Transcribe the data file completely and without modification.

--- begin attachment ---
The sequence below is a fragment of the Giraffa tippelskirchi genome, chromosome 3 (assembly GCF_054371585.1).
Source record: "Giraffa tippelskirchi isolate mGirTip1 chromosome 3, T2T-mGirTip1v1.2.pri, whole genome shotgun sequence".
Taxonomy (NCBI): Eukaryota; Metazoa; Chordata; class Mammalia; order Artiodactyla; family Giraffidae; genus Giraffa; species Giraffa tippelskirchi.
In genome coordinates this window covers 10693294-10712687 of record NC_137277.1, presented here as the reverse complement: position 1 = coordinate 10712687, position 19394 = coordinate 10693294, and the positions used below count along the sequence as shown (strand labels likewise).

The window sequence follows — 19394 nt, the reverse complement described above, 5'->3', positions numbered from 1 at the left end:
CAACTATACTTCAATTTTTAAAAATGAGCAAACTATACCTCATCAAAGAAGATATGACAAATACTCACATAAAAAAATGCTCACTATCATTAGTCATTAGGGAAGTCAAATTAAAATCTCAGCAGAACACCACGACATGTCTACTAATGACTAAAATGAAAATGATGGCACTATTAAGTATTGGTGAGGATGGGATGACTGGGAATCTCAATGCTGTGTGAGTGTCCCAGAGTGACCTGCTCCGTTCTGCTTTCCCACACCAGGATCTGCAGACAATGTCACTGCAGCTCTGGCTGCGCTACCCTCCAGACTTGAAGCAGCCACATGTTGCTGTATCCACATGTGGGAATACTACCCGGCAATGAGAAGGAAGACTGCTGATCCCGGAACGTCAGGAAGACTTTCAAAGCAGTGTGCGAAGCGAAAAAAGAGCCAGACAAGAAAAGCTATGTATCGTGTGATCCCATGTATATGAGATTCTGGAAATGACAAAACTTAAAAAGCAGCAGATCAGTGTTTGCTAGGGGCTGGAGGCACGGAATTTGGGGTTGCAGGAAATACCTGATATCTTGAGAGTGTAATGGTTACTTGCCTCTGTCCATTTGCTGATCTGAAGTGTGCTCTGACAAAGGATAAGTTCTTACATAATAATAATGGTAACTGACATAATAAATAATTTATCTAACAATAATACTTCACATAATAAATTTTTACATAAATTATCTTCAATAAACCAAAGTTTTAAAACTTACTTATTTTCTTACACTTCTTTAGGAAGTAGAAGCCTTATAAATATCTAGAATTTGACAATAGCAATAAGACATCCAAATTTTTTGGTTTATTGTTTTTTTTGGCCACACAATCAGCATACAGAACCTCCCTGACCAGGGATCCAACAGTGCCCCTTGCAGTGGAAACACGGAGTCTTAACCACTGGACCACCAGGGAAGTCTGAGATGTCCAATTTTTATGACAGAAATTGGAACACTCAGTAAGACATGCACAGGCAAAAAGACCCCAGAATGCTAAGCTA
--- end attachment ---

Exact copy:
The sequence below is a fragment of the Giraffa tippelskirchi genome, chromosome 3 (assembly GCF_054371585.1).
Source record: "Giraffa tippelskirchi isolate mGirTip1 chromosome 3, T2T-mGirTip1v1.2.pri, whole genome shotgun sequence".
Taxonomy (NCBI): Eukaryota; Metazoa; Chordata; class Mammalia; order Artiodactyla; family Giraffidae; genus Giraffa; species Giraffa tippelskirchi.
In genome coordinates this window covers 10693294-10712687 of record NC_137277.1, presented here as the reverse complement: position 1 = coordinate 10712687, position 19394 = coordinate 10693294, and the positions used below count along the sequence as shown (strand labels likewise).

The window sequence follows — 19394 nt, the reverse complement described above, 5'->3', positions numbered from 1 at the left end:
CAACTATACTTCAATTTTTAAAAATGAGCAAACTATACCTCATCAAAGAAGATATGACAAATACTCACATAAAAAAATGCTCACTATCATTAGTCATTAGGGAAGTCAAATTAAAATCTCAGCAGAACACCACGACATGTCTACTAATGACTAAAATGAAAATGATGGCACTATTAAGTATTGGTGAGGATGGGATGACTGGGAATCTCAATGCTGTGTGAGTGTCCCAGAGTGACCTGCTCCGTTCTGCTTTCCCACACCAGGATCTGCAGACAATGTCACTGCAGCTCTGGCTGCGCTACCCTCCAGACTTGAAGCAGCCACATGTTGCTGTATCCACATGTGGGAATACTACCCGGCAATGAGAAGGAAGACTGCTGATCCCGGAACGTCAGGAAGACTTTCAAAGCAGTGTGCGAAGCGAAAAAAGAGCCAGACAAGAAAAGCTATGTATCGTGTGATCCCATGTATATGAGATTCTGGAAATGACAAAACTTAAAAAGCAGCAGATCAGTGTTTGCTAGGGGCTGGAGGCACGGAATTTGGGGTTGCAGGAAATACCTGATATCTTGAGAGTGTAATGGTTACTTGCCTCTGTCCATTTGCTGATCTGAAGTGTGCTCTGACAAAGGATAAGTTCTTACATAATAATAATGGTAACTGACATAATAAATAATTTATCTAACAATAATACTTCACATAATAAATTTTTACATAAATTATCTTCAATAAACCAAAGTTTTAAAACTTACTTATTTTCTTACACTTCTTTAGGAAGTAGAAGCCTTATAAATATCTAGAATTTGACAATAGCAATAAGACATCCAAATTTTTTGGTTTATTGTTTTTTTTGGCCACACAATCAGCATACAGAACCTCCCTGACCAGGGATCCAACAGTGCCCCTTGCAGTGGAAACACGGAGTCTTAACCACTGGACCACCAGGGAAGTCTGAGATGTCCAATTTTTATGACAGAAATTGGAACACTCAGTAAGACATGCACAGGCAAAAAGACCCCAGAATGCTAAGCTA